This is the first in a series of seven articles about all the Dungeons & Dragons editions over the years. If you’ve ever wondered about the history of D&D, keep reading!
Dungeons and Dragons is a rare game that’s been going for over four decades. Though it has grown and changed over that time, it’s always clung to its roots. The original version of Dungeons and Dragons, now called Original Dungeons and Dragons, was first released in 1974 and was published through 1977. It didn’t go out of print during that time, but was rather supplanted by newer versions of the game. Taking a look at this foundational role-playing game means taking a look at its history, what came in the original box, and how it differed from what would come later.
A Brief History of D&D
The original rules of Dungeons and Dragons are perhaps the purest iteration of the game ever put on paper. These are the rules that Gygax and Arneson worked out on their own, play-testing with their own players and that were largely influenced by the war-games that had come before this edition. If you’re looking for the most original version of Dungeons and Dragons, this is probably the best you’re going to find.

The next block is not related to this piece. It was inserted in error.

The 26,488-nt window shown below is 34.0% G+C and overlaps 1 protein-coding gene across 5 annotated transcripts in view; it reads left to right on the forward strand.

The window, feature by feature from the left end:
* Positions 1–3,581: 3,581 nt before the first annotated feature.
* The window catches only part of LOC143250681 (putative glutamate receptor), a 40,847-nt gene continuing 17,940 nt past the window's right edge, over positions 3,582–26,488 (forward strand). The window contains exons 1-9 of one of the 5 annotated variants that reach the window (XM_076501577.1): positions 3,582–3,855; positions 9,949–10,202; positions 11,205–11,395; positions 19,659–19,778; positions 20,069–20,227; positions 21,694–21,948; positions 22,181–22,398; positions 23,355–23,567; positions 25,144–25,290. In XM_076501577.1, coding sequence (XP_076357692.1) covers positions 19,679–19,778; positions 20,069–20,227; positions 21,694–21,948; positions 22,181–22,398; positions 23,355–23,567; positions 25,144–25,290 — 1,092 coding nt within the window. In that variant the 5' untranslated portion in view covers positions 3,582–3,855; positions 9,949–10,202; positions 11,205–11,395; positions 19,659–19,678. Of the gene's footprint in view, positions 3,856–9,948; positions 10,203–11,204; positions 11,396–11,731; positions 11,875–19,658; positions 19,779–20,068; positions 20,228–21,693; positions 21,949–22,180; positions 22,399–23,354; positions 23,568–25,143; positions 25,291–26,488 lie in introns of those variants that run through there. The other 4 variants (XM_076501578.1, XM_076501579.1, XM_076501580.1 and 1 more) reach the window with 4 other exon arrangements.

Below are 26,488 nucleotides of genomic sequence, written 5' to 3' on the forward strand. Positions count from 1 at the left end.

Published by TSR in 1974, this is also perhaps the most complex version of the game ever published. Thanks to the game’s history as a war-game modification, players would have been expected to be far more familiar with the genesis of the product than any subsequent generation. This means that not only was it missing quite a bit of what players would soon come to expect from a role-playing game but that it also did very little to streamline the process of playing. This is truly a niche product that seemed to have no real desire to go mainstream.